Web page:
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Quote:
Originally Posted by haiqu View Post
First day aboard. Before arriving in Brisbane my brother pumped Shenoa out, and I tried unsuccessfully to get him to taste the water. He didn't like the idea and refused; my suspicions were confirmed today when it tasted salty, negating the idea that it was fresh water from the hurricane earlier in the year.

The previous owner wasn't exactly honest about the extent of the damage from the bridge collision, and she's taking on about 2 litres an hour through cracks adjacent to the bridge damage. I'll be doing an urgent temporary repair internally with cement and quick-set solution.
Pah. Anyone who hasn't stuck their finger into a puddle, tasted the water and gone "yeah, salty, with a bit of 4 year old diesel, a smudge of engine oil, 100mL or so of hydraulic fluid, some epoxy thinner and a touch of maggi instant noodle sauce mix" doesn't belong on a boat.

Nice to hear you're settled in up in Qld. I'm just back from Singapore and about to head down the south coast for a week.
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Old 05-02-2013, 04:42 PM   #10
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I have a friend who patched a ferro yacht after what we thought was soft grounding with small leak and it did not stay fixed. He hauled out for the final fix and it involved a mesh reinforcement that was needed to make the area of the patch more stable for the patch material to stay. Do you plan such a reinforcement?
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Old 05-03-2013, 12:17 AM   #11
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Quote:
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Nice to hear you're settled in up in Qld. I'm just back from Singapore and about to head down the south coast for a week.
What's of interest down the south coast?
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Old 05-03-2013, 12:21 AM   #12
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Quote:
Originally Posted by adriftnelly View Post
I have a friend who patched a ferro yacht after what we thought was soft grounding with small leak and it did not stay fixed. He hauled out for the final fix and it involved a mesh reinforcement that was needed to make the area of the patch more stable for the patch material to stay. Do you plan such a reinforcement?
The only correct answer is "it depends." I certainly plan to haul out and inspect the underside, but reinforcement is entirely dependent on what I find there. At very least there will be external cracks that need filling but if the armature is in good shape that may be all that's required.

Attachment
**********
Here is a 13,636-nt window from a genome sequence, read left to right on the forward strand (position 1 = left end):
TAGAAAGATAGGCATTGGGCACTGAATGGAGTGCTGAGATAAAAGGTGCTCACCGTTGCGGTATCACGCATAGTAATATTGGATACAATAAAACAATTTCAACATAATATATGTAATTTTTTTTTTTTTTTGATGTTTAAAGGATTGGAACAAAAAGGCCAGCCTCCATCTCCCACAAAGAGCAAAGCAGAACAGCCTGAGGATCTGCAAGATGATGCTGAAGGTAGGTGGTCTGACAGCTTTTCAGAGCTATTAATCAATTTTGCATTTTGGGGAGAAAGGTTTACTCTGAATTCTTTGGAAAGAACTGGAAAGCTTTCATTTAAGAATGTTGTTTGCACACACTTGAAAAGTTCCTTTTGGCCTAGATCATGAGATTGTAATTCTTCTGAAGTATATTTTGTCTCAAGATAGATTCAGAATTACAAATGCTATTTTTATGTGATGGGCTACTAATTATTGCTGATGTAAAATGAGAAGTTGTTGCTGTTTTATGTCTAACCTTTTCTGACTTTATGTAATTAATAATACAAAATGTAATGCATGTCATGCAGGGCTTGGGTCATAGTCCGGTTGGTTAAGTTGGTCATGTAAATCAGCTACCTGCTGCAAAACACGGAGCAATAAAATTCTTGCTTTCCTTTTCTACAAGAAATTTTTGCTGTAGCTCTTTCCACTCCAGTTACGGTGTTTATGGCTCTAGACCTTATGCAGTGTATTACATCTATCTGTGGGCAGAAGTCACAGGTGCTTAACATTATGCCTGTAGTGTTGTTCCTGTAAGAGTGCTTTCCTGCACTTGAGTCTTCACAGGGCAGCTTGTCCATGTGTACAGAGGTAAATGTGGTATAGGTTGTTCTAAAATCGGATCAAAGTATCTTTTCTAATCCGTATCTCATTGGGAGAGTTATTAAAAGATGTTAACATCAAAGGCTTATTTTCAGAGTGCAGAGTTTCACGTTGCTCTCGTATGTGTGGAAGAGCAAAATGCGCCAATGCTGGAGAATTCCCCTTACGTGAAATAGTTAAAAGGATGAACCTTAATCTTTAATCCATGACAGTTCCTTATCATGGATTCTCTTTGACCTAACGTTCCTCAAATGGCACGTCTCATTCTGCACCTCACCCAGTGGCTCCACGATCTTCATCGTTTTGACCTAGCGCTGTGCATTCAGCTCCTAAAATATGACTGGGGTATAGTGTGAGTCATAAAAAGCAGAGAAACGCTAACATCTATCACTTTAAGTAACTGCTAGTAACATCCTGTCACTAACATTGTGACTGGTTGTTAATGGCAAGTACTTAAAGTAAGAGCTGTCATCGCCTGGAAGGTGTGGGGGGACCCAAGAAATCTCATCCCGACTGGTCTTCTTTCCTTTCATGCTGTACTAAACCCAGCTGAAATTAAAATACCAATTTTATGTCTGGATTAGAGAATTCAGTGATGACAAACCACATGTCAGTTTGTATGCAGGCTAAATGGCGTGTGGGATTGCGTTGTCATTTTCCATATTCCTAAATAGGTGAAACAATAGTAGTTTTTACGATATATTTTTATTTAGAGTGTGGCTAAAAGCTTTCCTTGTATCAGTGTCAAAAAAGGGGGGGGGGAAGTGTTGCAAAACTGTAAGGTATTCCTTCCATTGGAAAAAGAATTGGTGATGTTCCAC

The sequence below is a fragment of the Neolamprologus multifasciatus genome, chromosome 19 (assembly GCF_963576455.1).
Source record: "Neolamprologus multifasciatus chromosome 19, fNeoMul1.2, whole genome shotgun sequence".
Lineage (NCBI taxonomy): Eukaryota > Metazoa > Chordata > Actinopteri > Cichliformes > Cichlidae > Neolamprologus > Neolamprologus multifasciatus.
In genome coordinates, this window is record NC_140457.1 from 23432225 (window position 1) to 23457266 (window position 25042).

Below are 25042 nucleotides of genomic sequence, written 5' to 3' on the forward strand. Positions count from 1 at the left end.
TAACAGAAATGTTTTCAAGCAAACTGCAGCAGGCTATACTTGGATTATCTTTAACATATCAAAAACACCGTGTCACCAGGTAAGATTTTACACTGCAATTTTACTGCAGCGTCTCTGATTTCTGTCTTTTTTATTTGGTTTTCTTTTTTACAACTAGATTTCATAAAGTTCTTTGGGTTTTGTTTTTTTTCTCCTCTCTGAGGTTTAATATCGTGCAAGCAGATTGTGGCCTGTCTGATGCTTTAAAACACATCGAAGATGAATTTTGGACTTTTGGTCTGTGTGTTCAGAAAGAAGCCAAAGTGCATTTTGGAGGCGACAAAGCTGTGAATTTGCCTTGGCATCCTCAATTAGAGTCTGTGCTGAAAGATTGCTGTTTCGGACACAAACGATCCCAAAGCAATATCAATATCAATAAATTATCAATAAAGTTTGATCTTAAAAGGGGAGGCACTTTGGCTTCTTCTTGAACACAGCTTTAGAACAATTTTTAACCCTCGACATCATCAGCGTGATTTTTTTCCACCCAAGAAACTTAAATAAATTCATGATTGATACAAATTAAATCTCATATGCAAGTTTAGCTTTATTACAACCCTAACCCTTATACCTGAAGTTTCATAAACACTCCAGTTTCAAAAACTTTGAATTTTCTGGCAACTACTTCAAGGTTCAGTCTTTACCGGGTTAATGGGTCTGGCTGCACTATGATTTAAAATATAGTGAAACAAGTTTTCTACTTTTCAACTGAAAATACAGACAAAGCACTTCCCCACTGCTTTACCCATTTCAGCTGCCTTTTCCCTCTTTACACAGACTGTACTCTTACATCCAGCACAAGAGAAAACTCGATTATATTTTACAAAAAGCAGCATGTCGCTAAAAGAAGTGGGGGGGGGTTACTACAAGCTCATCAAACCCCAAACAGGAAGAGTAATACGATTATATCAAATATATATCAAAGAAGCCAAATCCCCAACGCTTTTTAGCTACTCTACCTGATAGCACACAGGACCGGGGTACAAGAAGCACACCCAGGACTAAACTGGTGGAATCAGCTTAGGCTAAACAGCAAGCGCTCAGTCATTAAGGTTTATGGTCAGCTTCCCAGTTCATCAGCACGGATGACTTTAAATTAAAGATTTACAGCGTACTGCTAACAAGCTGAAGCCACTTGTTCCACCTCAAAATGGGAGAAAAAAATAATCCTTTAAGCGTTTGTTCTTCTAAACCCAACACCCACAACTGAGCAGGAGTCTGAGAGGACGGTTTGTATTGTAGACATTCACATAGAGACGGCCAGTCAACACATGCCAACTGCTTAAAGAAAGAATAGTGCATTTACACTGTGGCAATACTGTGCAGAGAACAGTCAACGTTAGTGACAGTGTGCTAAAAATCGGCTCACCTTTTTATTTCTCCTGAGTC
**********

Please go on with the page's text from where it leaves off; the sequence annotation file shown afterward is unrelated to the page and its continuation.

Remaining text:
I'll use it as an opportunity to clean the hull and apply antifoul too.
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Old 05-10-2013, 03:00 AM   #13
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Just spent a couple more days aboard. The bilge pump I set up had failed within the six days ashore, and an analysis of the reason is interesting. Because of the lack of sufficient 3/4" hose I was pumping into the deeper bilges and they filled up, then backfilled to the area that leaks. So essentially the pump was running constantly, pumping the same water around in circles.

This shouldn't have happened if the leak was only 2 litres an hour as estimated, so I went looking for a second leak. I found it! There's a stainless steel tank under one of the seats that acts as a header tank for the engine cooling system and the hose coming out the bottom was leaking a further 2 litres an hour into the main bilges. Turning off the cock there reduced the water intake to my original estimates, as verified by a 12 hour watch on internal water levels.

I also constructed a new chain locker hatch, only to find it wouldn't fit over the damned hatch. Turns out the hatch isn't rectangular, one dimension varies by 1/2" (13mm) from one end to the other. So I guess I just made myself a shelf instead. Will be buying more materials at Bunnings hardware today when I collect the hydraulic cement, which they tell me has arrived.

Missing items now tallied (stolen since October, the first sale on eBay) - two batteries (not holding a charge anyhow, according to previous owner), two jib winches, port navigation light, two old fenders, chain locker cover.

Damaged by vandals - latching system on central hatch over galley.

Worse than anticipated - leaks, damaged pushpit and pulpit, accident damage to concrete on port side.

Better than anticipated - superstructure is lovely, no leaks and reasonable paint.

Shenoa has absolutely NO instruments, not even a compass. I was gobsmacked at that, there's no way you can sail anywhere without at least a compass. Doesn't even look like one was ever fitted.

All the above items have been ordered, except that I will be using clam cleats and bar cleats for the jib sheets rather than replacing the winches, as has been done on Keppelena. It will need a bit more muscle to use but the possibility of having those stolen is minimal.

Other work completed on this visit - replaced the jib sheets, made mooring lines out of the good sections of the old jib sheets, cleaned out helm lockers and stowed anything of value inside the yacht. Verified the battery was still charging and anchor light still works. Refitted rubber matress to forward v-bunk now that it's dry. Inspected whole yacht for further tasks and made a list, prioritizing the work.
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Old 05-10-2013, 03:29 AM   #14
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Just received a copy of the study plans for the Tasman in the mail from Hartley & Brookes in NZ, along with Colin Brookes' book and CD on ferro boat construction. The book and CD contain essentially the same material so if you're buying just get one or the other. One interesting point was finding that copper-based antifouls are incompatible with ferro, this alone saved me the cost of the materials.

I've now ordered study plans for the Queenslander and a copy of the full plans for their Windvane Steering system.